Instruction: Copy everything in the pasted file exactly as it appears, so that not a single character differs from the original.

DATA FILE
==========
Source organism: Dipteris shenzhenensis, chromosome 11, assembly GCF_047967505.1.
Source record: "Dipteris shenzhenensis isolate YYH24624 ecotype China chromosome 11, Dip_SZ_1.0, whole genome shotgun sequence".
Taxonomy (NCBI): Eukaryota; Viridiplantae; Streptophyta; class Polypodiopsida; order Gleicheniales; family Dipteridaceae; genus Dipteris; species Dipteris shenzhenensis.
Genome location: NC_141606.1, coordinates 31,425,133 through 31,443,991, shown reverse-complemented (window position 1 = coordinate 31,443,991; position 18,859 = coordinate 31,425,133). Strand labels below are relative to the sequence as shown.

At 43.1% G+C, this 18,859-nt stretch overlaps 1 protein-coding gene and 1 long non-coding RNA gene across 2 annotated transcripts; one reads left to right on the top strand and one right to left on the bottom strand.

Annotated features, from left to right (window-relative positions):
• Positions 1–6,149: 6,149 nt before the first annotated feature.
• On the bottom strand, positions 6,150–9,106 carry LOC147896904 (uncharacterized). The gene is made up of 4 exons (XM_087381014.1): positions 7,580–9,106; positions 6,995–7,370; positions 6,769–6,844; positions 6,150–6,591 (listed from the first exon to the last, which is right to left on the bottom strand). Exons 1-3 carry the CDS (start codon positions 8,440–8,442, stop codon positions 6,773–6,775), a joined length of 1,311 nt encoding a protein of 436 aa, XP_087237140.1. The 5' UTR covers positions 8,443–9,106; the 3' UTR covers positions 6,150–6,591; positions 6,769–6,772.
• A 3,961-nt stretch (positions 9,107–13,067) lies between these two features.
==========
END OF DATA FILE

Source organism: Dipteris shenzhenensis, chromosome 11, assembly GCF_047967505.1.
Source record: "Dipteris shenzhenensis isolate YYH24624 ecotype China chromosome 11, Dip_SZ_1.0, whole genome shotgun sequence".
Taxonomy (NCBI): Eukaryota; Viridiplantae; Streptophyta; class Polypodiopsida; order Gleicheniales; family Dipteridaceae; genus Dipteris; species Dipteris shenzhenensis.
Genome location: NC_141606.1, coordinates 31,425,133 through 31,443,991, shown reverse-complemented (window position 1 = coordinate 31,443,991; position 18,859 = coordinate 31,425,133). Strand labels below are relative to the sequence as shown.

At 43.1% G+C, this 18,859-nt stretch overlaps 1 protein-coding gene and 1 long non-coding RNA gene across 2 annotated transcripts; one reads left to right on the top strand and one right to left on the bottom strand.

Annotated features, from left to right (window-relative positions):
• Positions 1–6,149: 6,149 nt before the first annotated feature.
• On the bottom strand, positions 6,150–9,106 carry LOC147896904 (uncharacterized). The gene is made up of 4 exons (XM_087381014.1): positions 7,580–9,106; positions 6,995–7,370; positions 6,769–6,844; positions 6,150–6,591 (listed from the first exon to the last, which is right to left on the bottom strand). Exons 1-3 carry the CDS (start codon positions 8,440–8,442, stop codon positions 6,773–6,775), a joined length of 1,311 nt encoding a protein of 436 aa, XP_087237140.1. The 5' UTR covers positions 8,443–9,106; the 3' UTR covers positions 6,150–6,591; positions 6,769–6,772.
• A 3,961-nt stretch (positions 9,107–13,067) lies between these two features.